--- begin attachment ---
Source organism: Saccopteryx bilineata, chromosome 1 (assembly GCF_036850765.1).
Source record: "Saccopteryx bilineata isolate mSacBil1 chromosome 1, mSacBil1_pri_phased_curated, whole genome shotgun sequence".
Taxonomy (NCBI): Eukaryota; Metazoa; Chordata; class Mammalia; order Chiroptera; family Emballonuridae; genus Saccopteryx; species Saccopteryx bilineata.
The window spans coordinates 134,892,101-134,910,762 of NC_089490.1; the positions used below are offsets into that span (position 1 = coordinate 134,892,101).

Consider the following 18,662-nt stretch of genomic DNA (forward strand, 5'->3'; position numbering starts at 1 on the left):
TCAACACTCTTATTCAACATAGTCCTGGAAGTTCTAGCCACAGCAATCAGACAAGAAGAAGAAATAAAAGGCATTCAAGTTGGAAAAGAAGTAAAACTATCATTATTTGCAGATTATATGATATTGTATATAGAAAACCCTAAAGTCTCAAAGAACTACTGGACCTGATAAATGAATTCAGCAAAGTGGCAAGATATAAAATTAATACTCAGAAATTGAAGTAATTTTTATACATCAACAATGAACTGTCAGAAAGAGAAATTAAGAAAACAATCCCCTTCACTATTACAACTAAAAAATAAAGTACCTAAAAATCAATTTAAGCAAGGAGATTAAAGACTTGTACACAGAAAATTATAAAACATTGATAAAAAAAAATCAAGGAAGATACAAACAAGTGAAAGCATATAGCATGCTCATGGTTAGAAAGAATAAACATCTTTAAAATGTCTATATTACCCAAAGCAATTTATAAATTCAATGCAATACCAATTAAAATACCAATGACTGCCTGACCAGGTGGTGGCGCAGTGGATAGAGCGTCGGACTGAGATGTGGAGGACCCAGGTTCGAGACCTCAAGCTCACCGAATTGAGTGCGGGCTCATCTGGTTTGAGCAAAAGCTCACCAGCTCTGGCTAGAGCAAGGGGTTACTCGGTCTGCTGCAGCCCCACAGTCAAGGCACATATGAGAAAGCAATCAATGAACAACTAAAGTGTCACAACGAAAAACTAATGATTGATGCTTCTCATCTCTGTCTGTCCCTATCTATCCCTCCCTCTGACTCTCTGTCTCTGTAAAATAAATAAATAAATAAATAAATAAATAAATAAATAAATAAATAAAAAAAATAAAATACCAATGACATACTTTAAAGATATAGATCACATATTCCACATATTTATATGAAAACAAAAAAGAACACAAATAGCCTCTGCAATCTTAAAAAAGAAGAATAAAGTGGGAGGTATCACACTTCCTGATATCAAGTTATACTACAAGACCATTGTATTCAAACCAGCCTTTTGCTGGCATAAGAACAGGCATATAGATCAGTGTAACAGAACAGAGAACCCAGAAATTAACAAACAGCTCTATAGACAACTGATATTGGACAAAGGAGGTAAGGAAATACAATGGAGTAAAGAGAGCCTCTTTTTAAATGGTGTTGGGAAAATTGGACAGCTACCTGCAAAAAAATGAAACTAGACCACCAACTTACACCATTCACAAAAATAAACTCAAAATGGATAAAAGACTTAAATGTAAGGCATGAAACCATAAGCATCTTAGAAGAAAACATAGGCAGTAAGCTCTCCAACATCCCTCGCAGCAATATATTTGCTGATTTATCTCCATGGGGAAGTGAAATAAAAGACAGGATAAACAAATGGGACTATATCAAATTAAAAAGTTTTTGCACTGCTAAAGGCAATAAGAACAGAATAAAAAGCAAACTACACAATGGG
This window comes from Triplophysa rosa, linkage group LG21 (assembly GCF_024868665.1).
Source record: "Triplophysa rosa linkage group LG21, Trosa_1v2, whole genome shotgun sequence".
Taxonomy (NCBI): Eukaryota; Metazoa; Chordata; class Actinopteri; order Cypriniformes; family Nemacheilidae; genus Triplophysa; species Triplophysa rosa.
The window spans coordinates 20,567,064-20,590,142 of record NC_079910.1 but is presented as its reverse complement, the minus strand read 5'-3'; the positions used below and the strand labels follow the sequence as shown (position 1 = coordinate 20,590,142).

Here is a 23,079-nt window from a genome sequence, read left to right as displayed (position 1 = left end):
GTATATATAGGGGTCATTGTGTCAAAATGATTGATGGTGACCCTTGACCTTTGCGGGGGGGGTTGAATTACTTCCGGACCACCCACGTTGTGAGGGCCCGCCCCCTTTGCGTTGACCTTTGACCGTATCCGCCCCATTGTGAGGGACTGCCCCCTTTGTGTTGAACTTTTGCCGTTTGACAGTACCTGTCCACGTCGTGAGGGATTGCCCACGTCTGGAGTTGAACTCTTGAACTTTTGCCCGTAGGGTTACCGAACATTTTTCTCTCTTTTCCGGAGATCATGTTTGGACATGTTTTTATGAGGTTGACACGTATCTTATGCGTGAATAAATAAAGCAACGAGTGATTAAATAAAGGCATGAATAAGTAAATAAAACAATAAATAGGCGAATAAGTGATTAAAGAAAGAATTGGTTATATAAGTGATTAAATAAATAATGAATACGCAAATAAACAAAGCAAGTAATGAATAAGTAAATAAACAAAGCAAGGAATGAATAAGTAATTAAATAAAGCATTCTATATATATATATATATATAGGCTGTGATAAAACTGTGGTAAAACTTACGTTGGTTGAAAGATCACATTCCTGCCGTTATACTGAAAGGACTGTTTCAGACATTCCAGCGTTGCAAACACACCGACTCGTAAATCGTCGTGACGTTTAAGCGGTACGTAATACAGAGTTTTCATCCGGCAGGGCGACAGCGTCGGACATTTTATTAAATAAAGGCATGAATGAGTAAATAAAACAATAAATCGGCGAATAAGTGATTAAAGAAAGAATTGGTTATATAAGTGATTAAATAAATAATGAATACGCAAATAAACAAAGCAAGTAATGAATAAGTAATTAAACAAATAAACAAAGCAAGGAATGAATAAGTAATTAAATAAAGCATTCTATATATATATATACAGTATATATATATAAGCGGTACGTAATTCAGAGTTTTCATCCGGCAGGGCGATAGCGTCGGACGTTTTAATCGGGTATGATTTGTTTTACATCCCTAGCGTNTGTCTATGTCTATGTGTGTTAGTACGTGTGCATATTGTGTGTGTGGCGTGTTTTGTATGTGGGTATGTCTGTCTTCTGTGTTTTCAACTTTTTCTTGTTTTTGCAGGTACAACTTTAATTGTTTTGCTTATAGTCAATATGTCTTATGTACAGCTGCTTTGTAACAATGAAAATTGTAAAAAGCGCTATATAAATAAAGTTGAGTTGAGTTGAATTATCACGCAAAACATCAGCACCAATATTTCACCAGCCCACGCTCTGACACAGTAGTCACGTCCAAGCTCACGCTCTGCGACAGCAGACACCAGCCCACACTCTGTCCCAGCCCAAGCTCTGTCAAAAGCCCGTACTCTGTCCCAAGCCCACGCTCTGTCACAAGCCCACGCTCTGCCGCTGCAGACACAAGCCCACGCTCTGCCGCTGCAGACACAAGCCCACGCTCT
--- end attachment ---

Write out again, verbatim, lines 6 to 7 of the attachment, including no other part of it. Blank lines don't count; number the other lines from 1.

TCAACACTCTTATTCAACATAGTCCTGGAAGTTCTAGCCACAGCAATCAGACAAGAAGAAGAAATAAAAGGCATTCAAGTTGGAAAAGAAGTAAAACTATCATTATTTGCAGATTATATGATATTGTATATAGAAAACCCTAAAGTCTCAAAGAACTACTGGACCTGATAAATGAATTCAGCAAAGTGGCAAGATATAAAATTAATACTCAGAAATTGAAGTAATTTTTATACATCAACAATGAACTGTCAGAAAGAGAAATTAAGAAAACAATCCCCTTCACTATTACAACTAAAAAATAAAGTACCTAAAAATCAATTTAAGCAAGGAGATTAAAGACTTGTACACAGAAAATTATAAAACATTGATAAAAAAAAATCAAGGAAGATACAAACAAGTGAAAGCATATAGCATGCTCATGGTTAGAAAGAATAAACATCTTTAAAATGTCTATATTACCCAAAGCAATTTATAAATTCAATGCAATACCAATTAAAATACCAATGACTGCCTGACCAGGTGGTGGCGCAGTGGATAGAGCGTCGGACTGAGATGTGGAGGACCCAGGTTCGAGACCTCAAGCTCACCGAATTGAGTGCGGGCTCATCTGGTTTGAGCAAAAGCTCACCAGCTCTGGCTAGAGCAAGGGGTTACTCGGTCTGCTGCAGCCCCACAGTCAAGGCACATATGAGAAAGCAATCAATGAACAACTAAAGTGTCACAACGAAAAACTAATGATTGATGCTTCTCATCTCTGTCTGTCCCTATCTATCCCTCCCTCTGACTCTCTGTCTCTGTAAAATAAATAAATAAATAAATAAATAAATAAATAAATAAATAAATAAAAAAAATAAAATACCAATGACATACTTTAAAGATATAGATCACATATTCCACATATTTATATGAAAACAAAAAAGAACACAAATAGCCTCTGCAATCTTAAAAAAGAAGAATAAAGTGGGAGGTATCACACTTCCTGATATCAAGTTATACTACAAGACCATTGTATTCAAACCAGCCTTTTGCTGGCATAAGAACAGGCATATAGATCAGTGTAACAGAACAGAGAACCCAGAAATTAACAAACAGCTCTATAGACAACTGATATTGGACAAAGGAGGTAAGGAAATACAATGGAGTAAAGAGAGCCTCTTTTTAAATGGTGTTGGGAAAATTGGACAGCTACCTGCAAAAAAATGAAACTAGACCACCAACTTACACCATTCACAAAAATAAACTCAAAATGGATAAAAGACTTAAATGTAAGGCATGAAACCATAAGCATCTTAGAAGAAAACATAGGCAGTAAGCTCTCCAACATCCCTCGCAGCAATATATTTGCTGATTTATCTCCATGGGGAAGTGAAATAAAAGACAGGATAAACAAATGGGACTATATCAAATTAAAAAGTTTTTGCACTGCTAAAGGCAATAAGAACAGAATAAAAAGCAAACTACACAATGGG
This window comes from Triplophysa rosa, linkage group LG21 (assembly GCF_024868665.1).